We recently moved to a new system, and most content and functionality has been restored. Thank you for your patience and understanding while we continue to completely restore all sites.
Body oval to elongate oval depending on host; usually convex in lateral view, but sometimes less convex in newly matured females or in specimens from different hosts; body color varies with host, often translucent yellow, sometimes with brown or red flecks; body turning brown or black with age; without an obvious wax covering; ovisac absent. Occurring on arboreal parts of plant. Males usually absent; eggs laid under body of female.
Mature females with reticulate pattern on dorsum; marginal setae slightly enlarged, fimbriate; without subdiscal or discal setae on anal plates; dorsal setae often slightly capitate. Other characters: Antennae usually 8-segmented; ventral tubular ducts in submarginal band around body margin; claw without denticle; claw digitules equal; 3 pairs of prevulvar setae (posterior pair often obscured by anal plates); 1-21 submarginal tubercles around body margin; stigmatic setae differentiated from other marginal setae, middle seta conspicuously longer than lateral setae; each anal plate with 4 apical setae, without a subdiscal seta; with 3 or 4 subapical setae on each plate; anal fold with 6 to 8 fringe setae; without tibio-tarsal sclerosis; multilocular pores normally with 10 loculi; multiloculars usually present near vulvar area and submarginally from segment 2 to segment 8; preopercular pores in small numbers, obvious.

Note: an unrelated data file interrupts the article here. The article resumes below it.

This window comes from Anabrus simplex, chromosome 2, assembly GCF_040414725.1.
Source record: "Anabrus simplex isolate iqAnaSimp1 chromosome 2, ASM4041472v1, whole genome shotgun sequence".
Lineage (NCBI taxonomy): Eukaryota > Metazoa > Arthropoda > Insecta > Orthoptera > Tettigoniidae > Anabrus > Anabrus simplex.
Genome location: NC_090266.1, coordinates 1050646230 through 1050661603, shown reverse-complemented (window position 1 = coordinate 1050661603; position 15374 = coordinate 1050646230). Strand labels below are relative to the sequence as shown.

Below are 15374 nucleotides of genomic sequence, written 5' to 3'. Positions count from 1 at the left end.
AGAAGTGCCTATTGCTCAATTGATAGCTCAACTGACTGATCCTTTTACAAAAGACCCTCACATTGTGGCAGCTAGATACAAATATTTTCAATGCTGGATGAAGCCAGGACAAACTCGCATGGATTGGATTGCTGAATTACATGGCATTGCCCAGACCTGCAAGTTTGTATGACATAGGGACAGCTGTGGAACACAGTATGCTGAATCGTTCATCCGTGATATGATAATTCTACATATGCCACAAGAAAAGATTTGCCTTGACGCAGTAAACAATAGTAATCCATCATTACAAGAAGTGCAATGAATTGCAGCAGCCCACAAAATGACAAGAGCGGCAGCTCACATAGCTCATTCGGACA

Parasaissetia nigra is similar to species of Saissetia by having a reticulate pattern on the dorsum but differs by lacking a discal seta on the anal plates.
This species was intercepted 220 times on a variety of hosts at U. S. ports-of-entry between 1995 and 2012, with specimens originating from American Samoa, Australia, Bolivia, Brazil, Cambodia, Cameroon, China, Colombia, Costa Rica, Cote D’ Ivoire, Cuba, Ecuador, El Salvador, Guatemala, Hawaii, Honduras, India, Jamaica, Lebanon, Mali, Mexico, Nicaragua, Nigeria, Peru, The Philippines, Puerto Rico, Singapore, South Africa, Sri Lanka, Syrian Arab Republic, Taiwan, Thailand, and Vietnam. It is quite cosmopolitan and polyphagous; therefore older quarantine records are not presented. ScaleNet includes hosts on over 94 plant families from all zoogeographic regions in 110+ countries. No other species of Parasaissetia has been taken at a U. S. port-of-entry.
Gill1988; HamonWi1984; Hodgso1994a; HodgsoHe2000; WilliaWa1990.
Click here for a Catalog.